I’ve listened to two Dave Barry books, The Book of Bad Songs and Stay Fit and Healthy Until You’re Dead, and both are funny, of course, but would be better narrated by Dave himself.  It did my heart good to see that he did his regular year end wrap up for the Miami Herald, since he is an actual dinosaur/Boomer, but he is very very funny.  I hope some of the other books they have of his on Audible are narrated by him.

Failure is an Option is a memoir by H. Jon Benjamin, the voice of Bob from Bob’s Burgers (and the titular Archer), among other things.  It’s fun to hear his voice reading this work, as Bob Burger is very comfortable, but it’s taken me forever to get through the book.  It’s interesting that it’s cool to hear Jon read his work outside of the cartoon’s context, but hearing Dan Mintz, the voice of Tina, the oldest daughter, doing his stand up comedy, which is pretty raunchy at times, in the same voice as Tina — very disconcerting.  They’re not great actors in the sense that they can change things up well, but they are good at what they do.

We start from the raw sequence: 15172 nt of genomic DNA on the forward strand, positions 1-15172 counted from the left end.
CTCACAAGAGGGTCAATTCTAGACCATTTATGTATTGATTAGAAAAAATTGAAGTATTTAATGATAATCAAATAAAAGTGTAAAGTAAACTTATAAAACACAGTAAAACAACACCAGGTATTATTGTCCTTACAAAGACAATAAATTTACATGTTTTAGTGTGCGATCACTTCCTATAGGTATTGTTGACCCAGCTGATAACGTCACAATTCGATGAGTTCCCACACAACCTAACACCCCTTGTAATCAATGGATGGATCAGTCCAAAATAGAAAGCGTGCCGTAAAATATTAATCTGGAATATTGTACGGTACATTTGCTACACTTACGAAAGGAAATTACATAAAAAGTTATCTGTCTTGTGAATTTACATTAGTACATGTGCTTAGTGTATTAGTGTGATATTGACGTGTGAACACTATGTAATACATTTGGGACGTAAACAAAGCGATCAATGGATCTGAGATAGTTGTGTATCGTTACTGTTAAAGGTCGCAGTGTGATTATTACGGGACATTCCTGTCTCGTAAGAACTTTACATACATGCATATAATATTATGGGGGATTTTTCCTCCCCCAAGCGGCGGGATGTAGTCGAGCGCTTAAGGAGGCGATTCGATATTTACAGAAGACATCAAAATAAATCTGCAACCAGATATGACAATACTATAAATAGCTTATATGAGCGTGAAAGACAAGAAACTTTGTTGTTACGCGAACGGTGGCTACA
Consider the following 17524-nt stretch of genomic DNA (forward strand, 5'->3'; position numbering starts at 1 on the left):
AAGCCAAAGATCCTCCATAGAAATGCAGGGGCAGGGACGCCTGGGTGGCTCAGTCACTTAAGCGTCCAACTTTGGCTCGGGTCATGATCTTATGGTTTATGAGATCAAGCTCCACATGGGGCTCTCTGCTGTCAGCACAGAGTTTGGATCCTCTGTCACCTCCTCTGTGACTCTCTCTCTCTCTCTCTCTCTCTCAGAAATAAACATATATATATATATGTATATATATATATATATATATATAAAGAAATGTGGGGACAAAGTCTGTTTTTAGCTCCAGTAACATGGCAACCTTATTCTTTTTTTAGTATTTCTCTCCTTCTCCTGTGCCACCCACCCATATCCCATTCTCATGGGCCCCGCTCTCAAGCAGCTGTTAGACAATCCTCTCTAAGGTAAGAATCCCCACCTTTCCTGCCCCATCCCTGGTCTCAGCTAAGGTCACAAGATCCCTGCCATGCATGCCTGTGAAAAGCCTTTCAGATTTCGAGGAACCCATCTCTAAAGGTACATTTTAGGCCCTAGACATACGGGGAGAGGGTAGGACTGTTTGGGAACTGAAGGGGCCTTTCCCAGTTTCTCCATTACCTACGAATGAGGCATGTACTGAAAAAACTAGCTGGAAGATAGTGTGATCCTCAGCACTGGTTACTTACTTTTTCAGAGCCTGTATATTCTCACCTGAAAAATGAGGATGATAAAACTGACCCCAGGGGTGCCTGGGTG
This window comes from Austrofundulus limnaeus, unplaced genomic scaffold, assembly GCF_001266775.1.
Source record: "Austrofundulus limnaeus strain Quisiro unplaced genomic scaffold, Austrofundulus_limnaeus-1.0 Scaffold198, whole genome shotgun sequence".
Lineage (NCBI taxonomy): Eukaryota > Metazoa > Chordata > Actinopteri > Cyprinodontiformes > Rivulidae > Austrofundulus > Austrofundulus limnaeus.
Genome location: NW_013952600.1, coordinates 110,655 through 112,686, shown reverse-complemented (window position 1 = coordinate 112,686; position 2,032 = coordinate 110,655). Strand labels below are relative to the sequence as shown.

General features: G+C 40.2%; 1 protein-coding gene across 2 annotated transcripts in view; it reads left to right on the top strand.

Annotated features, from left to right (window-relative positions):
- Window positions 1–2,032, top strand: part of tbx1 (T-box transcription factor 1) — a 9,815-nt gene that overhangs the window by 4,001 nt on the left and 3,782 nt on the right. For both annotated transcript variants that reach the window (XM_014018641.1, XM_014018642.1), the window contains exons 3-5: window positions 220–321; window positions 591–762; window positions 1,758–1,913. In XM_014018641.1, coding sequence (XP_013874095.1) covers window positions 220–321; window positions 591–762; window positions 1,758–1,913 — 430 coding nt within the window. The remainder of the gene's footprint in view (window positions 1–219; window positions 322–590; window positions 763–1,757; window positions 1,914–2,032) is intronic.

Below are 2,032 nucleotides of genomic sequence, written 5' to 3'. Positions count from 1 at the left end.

One podcast that my girlfriend discovered on YouTube that I will eventually listen to on Audible is Handsome, with Tig Notaro, Fortune Feimster, and Mae Martin, 3 very funny people.

My other go-to podcasts are Wait Wait, as mentioned above, which celebrated 25 years this past year and had a pretty good year overall.  Says You is a now-defunct NPR show that appeared on Audible earlier this year, and intrigued me, because it’s almost a New Yorker column come to life.  The regular guests are very genteel, and host Richard Sher runs things very loose but fun.  The show is about wordplay, and word meanings, and one of the regular segments is the bluff, where one side’s players come up with a definition for a unique word, and one of the 3 players is reading the actual definition while the other two made up a definition.  Other games include a game where authors “team up”, so if say, Shakespeare and Aerosmith teamed up, they might release A Midsummer Night’s Dream On.  Ugh, I know.